4. Understand it.  Kyle, my client, gave me direction on how he wanted their book translated to Moodle online.  I gave him some options and my opinion; he chose a path to take.  After awhile, he realized he might have preferred some of the other options.  This didn’t happen because Kyle is fickle, but because he’s not a Moodle expert.  We don’t expect you to become experts in authoring tools or LMS, but the more you know, the more you’ll understand your options.  Even if you don’t know combustion engines, you still know to ask about fuel economy when you consider a new car… 
  5. Plan for use, now and next year.  I covered this in My Moodle site is up and running.  Now What?  It’s so easy to be excited about the launch, but as that date approaches, fear sets into nearly every client when he realizes “I don’t know how to monitor a forum, create a user, or get a grade report”.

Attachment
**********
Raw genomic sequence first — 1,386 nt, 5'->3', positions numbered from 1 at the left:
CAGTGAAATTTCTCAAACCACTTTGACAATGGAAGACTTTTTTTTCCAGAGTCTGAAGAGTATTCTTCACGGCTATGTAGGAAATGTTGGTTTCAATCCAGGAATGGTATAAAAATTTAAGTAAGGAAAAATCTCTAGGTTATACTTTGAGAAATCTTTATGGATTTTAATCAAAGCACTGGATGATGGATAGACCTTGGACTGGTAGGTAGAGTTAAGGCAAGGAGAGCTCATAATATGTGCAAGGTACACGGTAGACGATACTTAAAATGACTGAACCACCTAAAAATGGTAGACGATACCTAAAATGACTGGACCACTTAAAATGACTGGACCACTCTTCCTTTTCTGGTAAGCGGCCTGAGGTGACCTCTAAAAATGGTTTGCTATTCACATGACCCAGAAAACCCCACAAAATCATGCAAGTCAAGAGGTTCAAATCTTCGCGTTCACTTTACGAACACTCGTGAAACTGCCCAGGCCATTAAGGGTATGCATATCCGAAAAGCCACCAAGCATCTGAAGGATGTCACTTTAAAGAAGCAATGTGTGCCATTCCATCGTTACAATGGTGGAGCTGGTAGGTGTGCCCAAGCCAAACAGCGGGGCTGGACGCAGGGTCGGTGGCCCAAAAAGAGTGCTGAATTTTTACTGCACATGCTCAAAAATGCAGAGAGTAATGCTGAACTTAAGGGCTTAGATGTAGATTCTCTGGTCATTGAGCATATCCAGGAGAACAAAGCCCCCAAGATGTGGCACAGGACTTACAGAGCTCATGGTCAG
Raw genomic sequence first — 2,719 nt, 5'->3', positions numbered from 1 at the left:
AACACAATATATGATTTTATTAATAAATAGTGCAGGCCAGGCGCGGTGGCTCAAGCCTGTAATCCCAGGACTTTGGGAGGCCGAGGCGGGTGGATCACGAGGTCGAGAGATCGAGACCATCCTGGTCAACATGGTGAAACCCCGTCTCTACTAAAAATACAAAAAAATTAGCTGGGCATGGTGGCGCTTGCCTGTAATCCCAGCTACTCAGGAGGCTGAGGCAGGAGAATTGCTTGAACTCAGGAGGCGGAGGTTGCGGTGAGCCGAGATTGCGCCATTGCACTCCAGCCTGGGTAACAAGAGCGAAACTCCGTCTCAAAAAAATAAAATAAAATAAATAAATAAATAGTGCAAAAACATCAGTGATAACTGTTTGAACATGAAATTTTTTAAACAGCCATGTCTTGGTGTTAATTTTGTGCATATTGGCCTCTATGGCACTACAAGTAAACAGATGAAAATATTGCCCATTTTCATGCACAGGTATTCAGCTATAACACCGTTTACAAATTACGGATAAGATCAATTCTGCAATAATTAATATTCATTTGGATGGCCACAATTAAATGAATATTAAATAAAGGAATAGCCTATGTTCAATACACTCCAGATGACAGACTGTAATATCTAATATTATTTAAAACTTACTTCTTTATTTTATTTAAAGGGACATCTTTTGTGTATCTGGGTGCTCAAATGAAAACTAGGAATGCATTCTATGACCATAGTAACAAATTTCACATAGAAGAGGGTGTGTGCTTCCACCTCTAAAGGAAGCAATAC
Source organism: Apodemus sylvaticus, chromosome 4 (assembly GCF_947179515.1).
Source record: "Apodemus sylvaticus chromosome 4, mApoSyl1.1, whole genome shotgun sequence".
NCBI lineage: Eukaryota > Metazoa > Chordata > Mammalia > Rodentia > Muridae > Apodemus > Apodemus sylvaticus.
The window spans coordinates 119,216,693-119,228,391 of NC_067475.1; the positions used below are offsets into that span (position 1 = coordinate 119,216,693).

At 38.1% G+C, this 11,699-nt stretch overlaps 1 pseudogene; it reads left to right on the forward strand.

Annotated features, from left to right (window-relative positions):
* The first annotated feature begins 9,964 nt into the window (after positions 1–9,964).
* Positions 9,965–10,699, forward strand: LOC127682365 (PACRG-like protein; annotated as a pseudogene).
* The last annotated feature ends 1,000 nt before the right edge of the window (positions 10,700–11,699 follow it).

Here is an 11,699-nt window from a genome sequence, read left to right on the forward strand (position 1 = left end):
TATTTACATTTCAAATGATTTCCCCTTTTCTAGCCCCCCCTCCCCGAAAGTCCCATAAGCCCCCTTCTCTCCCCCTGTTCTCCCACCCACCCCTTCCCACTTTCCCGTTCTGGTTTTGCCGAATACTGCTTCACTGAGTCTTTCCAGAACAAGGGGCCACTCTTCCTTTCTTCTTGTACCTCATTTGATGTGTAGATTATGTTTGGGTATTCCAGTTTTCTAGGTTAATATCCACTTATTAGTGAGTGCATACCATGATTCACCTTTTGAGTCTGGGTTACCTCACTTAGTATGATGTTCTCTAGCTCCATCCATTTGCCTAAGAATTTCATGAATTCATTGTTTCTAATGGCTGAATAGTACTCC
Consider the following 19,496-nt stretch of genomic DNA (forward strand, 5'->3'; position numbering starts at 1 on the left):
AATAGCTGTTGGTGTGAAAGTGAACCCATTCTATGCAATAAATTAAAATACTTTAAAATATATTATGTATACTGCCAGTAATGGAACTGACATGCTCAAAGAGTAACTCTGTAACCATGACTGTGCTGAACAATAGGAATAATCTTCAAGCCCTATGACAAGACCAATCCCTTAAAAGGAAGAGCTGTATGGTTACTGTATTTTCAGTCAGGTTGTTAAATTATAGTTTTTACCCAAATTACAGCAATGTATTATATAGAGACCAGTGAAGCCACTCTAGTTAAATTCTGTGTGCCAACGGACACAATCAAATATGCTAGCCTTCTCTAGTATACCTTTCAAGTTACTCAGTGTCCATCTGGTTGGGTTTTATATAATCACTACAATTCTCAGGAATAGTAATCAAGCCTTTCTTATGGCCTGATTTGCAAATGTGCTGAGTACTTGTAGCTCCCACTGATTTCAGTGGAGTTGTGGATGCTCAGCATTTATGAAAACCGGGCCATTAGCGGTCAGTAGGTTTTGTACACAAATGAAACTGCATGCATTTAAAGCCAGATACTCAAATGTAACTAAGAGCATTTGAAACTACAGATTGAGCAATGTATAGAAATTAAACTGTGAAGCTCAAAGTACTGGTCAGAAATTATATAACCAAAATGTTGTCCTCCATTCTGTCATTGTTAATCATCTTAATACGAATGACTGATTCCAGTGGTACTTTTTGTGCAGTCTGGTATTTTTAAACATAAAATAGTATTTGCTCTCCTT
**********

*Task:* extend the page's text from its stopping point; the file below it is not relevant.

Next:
Kyle and I have put together a really kick-ass site that met both budget and time requirements of his company. We have managed our project timeline so that we would have plenty of time to play with features, compare options, and obtain feedback from others.  You can have the same success with your project, by following the simple tips above.

Related posts on using eLearning for your business: 

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Monday, May 10th, 2010

Six Easy Steps to Convert Your Content to e-Learning

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Dazed and confused by all the choices!

Which way to go?